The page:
This is a stock photo, not the bears mentioned in the article.

This is a stock photo, not the bears mentioned in the article.

Alaska man, son sentenced in bear killings case

The Renners didn’t know until later that the killings were caught on video.

  • Wednesday, January 23, 2019 3:51pm
  • News

ANCHORAGE — An Alaska judge sentenced a man to three months in jail for his role in the slaughter of a mother bear and her two cubs in their den — actions that were caught by a research camera.

Andrew Renner was sentenced Tuesday while his son Owen Renner received 30 days of suspended time in the April 2018 killings. Prosecutors say the father and son skied to the site on Esther Island in Prince William Sound, and that the son killed the mother bear in front of her two cubs and then the older man turned his rifle on the shrieking newborns.

A motion-activated camera set up outside the den as part of a bear study by the U.S. Forest Service and the Alaska Department of Fish and Game captured the carnage.

The men pleaded guilty to multiple misdemeanor counts, including the illegal killing of the bears.

Aaron Peterson, an assistant attorney general who prosecuted the case, said jail time in wildlife cases is unusual.

“My office believes and argued for active jail time in this case because of the egregious nature of it, and the necessity of letting the public know Alaska will not tolerate poaching,” he said Wednesday. Peterson also prosecuted a case involving an Alaska man who was sentenced in December to nine months in jail and fined more than $100,000 for poaching three moose and leaving most of the meat to rot.

Andrew Renner’s attorney, Scott Sterling, declined to comment Wednesday. An attorney for Owen Renner did not immediately respond to a request for comment.

At their sentencing Tuesday, Andrew Renner, 41, was ordered to pay a $9,000 fine, forfeit a pickup truck, boat and trailer, weapons, skies and cell phones. His hunting license was revoked for 10 years. Owen Renner, 18, was ordered to take a hunters’ safety course and his hunting license was suspended for two years. Peterson said the younger man was seen as less culpable in the crimes.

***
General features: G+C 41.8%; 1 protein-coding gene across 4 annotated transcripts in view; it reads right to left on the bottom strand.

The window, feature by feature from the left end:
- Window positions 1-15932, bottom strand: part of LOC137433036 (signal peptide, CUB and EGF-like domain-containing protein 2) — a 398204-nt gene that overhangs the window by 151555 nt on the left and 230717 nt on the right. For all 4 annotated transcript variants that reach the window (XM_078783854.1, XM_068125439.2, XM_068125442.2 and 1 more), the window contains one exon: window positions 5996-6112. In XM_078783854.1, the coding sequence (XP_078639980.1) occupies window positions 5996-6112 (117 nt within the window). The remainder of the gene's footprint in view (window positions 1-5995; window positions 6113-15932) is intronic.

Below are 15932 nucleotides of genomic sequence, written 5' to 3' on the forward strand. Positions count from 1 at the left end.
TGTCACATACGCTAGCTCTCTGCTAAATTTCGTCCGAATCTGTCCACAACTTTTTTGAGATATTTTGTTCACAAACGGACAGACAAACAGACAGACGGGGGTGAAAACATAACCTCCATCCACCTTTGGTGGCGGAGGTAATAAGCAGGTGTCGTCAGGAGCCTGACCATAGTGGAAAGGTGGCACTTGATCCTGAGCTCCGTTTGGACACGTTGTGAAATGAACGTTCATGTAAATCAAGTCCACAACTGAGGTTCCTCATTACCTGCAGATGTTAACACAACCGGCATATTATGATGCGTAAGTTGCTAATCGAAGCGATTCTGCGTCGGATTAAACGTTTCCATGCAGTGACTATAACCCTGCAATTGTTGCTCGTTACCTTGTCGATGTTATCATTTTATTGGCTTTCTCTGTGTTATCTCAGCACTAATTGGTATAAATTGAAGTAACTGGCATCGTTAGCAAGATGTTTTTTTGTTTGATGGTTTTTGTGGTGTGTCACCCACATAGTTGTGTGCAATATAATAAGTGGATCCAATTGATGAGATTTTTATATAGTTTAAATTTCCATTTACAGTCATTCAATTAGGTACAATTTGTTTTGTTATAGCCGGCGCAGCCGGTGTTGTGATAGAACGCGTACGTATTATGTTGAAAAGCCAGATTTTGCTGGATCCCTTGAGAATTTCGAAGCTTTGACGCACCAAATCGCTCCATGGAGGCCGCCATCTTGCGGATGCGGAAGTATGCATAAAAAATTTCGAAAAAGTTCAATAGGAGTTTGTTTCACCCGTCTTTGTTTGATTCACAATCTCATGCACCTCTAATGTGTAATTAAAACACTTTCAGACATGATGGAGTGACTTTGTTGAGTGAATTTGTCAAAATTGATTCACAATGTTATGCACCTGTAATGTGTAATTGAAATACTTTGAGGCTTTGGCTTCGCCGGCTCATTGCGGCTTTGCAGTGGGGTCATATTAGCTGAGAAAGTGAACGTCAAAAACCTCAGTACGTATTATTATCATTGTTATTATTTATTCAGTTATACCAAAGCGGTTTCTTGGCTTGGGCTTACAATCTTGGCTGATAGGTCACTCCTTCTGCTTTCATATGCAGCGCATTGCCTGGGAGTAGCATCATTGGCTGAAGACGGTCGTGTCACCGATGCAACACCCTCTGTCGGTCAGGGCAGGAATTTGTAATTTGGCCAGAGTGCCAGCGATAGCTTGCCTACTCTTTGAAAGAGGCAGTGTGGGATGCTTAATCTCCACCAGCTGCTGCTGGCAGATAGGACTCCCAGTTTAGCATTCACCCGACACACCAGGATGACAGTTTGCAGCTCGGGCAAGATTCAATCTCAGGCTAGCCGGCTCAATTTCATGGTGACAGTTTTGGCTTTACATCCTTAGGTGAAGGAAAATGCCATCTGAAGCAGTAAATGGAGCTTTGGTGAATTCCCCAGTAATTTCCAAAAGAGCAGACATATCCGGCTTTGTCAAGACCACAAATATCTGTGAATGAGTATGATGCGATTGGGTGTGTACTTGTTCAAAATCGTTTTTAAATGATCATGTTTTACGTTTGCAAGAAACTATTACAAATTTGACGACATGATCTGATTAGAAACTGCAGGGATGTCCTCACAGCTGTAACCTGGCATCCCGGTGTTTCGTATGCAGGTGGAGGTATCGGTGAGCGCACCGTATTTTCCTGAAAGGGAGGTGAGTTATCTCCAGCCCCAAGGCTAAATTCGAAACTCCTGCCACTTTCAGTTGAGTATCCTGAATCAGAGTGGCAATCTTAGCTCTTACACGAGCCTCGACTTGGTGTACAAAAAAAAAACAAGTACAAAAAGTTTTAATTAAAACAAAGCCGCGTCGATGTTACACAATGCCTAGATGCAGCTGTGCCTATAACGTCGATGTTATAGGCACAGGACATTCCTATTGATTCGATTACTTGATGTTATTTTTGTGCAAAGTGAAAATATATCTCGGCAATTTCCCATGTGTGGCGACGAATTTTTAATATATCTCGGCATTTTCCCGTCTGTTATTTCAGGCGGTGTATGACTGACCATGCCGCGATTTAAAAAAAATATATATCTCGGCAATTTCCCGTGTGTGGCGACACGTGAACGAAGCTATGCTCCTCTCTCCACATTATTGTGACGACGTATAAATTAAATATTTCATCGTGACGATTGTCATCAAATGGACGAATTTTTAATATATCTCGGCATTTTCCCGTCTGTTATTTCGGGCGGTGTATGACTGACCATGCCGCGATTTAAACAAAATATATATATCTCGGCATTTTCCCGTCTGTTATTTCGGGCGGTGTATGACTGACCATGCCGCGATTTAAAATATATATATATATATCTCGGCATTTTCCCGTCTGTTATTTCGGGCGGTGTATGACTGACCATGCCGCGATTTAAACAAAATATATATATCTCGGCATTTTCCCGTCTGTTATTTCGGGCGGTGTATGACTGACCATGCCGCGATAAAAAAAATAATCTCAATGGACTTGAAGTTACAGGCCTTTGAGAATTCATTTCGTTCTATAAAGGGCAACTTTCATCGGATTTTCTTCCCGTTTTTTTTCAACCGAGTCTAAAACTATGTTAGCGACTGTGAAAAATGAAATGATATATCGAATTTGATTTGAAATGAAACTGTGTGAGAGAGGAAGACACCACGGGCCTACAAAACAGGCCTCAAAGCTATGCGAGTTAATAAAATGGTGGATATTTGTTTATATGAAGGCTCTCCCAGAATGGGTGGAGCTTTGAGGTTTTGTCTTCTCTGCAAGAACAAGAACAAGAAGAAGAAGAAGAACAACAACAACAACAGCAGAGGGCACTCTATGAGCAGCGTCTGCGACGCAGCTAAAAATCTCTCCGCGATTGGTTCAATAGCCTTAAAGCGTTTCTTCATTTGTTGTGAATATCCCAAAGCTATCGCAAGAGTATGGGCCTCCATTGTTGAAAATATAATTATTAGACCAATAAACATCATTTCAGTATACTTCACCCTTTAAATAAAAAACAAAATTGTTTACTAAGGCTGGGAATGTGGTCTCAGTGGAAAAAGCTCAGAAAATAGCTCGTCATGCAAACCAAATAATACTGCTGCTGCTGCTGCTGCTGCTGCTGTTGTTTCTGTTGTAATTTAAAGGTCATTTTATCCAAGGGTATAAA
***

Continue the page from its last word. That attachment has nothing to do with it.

Video showed the men approaching the den and noticing the female bear, according to court documents. The younger Renner fired at least two shots, causing the cubs to shriek. The men eventually realized the sounds were coming from the cubs, not their dead mother. Andrew Renner then shot the cubs.

The camera then catches the elder Renner saying, “It doesn’t matter. Bear down.”

They then realized the mother bear had a Fish and Game collar after dragging it from the den.

Andrew Renner then tossed the cubs’ carcasses onto the snow outside the den. In another video clip, the younger Renner said the collar was removed. “They’ll never be able to link it to us,” he said, before the two butchered the mother bear and placed the remains in game bags before skiing away.

Subsequent video showed them returning two days later. They retrieved the collar, picked up the shell casings, and placed the cubs’ bodies in a bag and skied away.

Authorities say Renner also falsified documentation about killing the animal when it was his son who did so and failed to note the number of bears illegally killed.


• This is an Associated Press report by Rachel D’Oro.


More in News